When it comes to school romance stories, it can be hard to get fresh takes. We all remember what it was like to be a schoolkid with a crush (if we aren’t in that position right now), and short of sending them to another world or giving them all robots, reinvention gets a bit tough.
Enter Karakai Jozu no Takagi-san, a gag anime whose whole setup is a girl and a boy teasing each other during class — with the girl always gaining the upper hand. There’s no malice, they’re obviously friends, and — as we learn early in the first episode — they have mutual feelings for each other.
A show whose prime mover is the fact that one protagonist antagonizes the other protagonist, on the surface, sounds pretty awful. If done wrong, this could have been a hot mess of very bad ideas. But handled as it is, it brings an aspect back to crushes and romances that is often missing in other shows: the concept of understanding each other.
A Word About “Bad” Teasing
Before we get too far in, it’s probably fair to point out that this series is very careful to show that the teasings, and the reactions, are mutual. The idea of picking on someone to show you like them can be a dangerous one. Think of girls getting their hair pulled, getting pushed around, or otherwise bullied, then being told the boys do it to get attention because they have a crush.
That isn’t this. That kind of “teasing” isn’t done for anyone’s benefit but the bully, and takes nothing into account except expressing dominance over other people. It’s missing a key element of friendship and understanding, a knowledge of invisible “lines,” and respect in general. That kind of behavior isn’t okay. And it’s the lack of that in this series that makes it different.
What Constitutes Good Teasing?
Think about your best friend, or a sibling or other relative you’re very close to. Maybe even a significant other. You know the things you can say to them and vice-versa. But were a stranger ever to say the same, they would get torn apart. By both of you.
Why is this? We all know, even if we don’t necessarily look deeply into why. It’s a function of understanding the other person. When we know the other person well enough, we know where the lines are. We know which personal foibles are safe to poke and which should be avoided because they’re too sensitive. We know how they react to very specific situations, and what they’ll do in response to certain things.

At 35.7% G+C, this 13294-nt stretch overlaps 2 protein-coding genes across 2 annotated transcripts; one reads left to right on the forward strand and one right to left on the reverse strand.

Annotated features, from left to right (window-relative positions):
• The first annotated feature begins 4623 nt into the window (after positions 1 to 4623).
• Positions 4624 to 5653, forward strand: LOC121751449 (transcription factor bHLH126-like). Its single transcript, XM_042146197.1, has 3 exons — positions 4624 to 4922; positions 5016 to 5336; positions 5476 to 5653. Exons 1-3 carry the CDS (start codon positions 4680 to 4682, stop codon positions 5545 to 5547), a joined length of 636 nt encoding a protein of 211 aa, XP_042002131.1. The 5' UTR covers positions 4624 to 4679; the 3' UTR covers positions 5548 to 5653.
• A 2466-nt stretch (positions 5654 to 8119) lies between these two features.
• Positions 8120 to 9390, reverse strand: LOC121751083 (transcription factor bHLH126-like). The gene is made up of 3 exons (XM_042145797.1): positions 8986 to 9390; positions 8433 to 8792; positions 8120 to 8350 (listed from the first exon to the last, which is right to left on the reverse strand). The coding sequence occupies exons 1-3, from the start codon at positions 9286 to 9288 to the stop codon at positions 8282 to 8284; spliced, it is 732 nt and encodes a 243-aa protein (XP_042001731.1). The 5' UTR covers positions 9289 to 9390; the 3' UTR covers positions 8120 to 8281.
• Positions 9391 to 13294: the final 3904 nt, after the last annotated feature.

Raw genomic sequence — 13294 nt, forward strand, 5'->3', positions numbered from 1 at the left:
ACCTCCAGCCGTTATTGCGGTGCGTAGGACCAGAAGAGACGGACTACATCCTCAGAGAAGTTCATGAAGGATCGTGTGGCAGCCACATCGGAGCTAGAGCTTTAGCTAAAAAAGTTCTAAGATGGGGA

In a way, successful teasing — the kind that’s fun for both parties and doesn’t hurt anyone — is one of the best and most reliable tests of whether two people understand each other. Knowing those lines, and taking part in that interaction without either party wanting to push the other away, requires deep knowledge of the other person.
Why Takagi-san Is the Master
Nishikata, the object of Takagi-san’s affections, does his best to retaliate in kind whenever he’s on the receiving end of a prank. But he never actually succeeds… or else Takagi-san does a masterful job of hiding whether or not his barbs hit home.
It’s pretty clear early on that she knows everything there is to know about him — at least from an emotional standpoint. She knows what embarrasses him, which things he’ll be too afraid to ask, and how to tell if she’s approaching going too far. At that point, she pulls back with sincerity and kindness, leaving him feeling confused… and occasionally motivated to counterattack.
But there’s one more thing Takagi-san knows about Nishikata: he is rubbish at teasing.
Why Nishikata Is Not the Master
The major difference between Nishikata and Takagi-san is their level of delicacy. Takagi-san knows how to wander around a point, go for the jab, or step away if it’s going badly. Nishikata, on the other hand, goes straight for the jugular. But he does it poorly. Perhaps it’s a lack of awareness about people in general, or Takagi-san in particular, but he has no idea how to give back as good as he gets. Which means he’s harmless.
If he were genuinely fed up with Takagi-san’s behavior as he seems to say, there are plenty of ways he could avoid her. But we know from the way he talks to himself that his problem isn’t with being teased: it’s with being outsmarted.
Day after day, Takagi-san demonstrates to Nishikata that she knows him well enough to lead him around by the nose, and that he in return doesn’t know her well enough to do the same. He’ll still engage in the game, obviously, taking pointless pot shots to see if he can finally get a hit in. But in the end, it’s a strangely sweet demonstration of one person’s deep knowledge of another, and the other person taking the exact wrong route to engage in return.
And what would happen on the day that Nishikata finally learned to tease in kind? Well, if that ever becomes the case, maybe she won’t feel the need to tease him to show how much she understands and cares for him.
Kara Dennison is responsible for multiple webcomics, blogs and runs interviews for (Re)Generation Who and PotterVerse, and is half the creative team behind the OEL light novel series Owl’s Flower. She blogs at karadennison.com and tweets @RubyCosmos. Her latest stories can be found in Whoblique Strategies.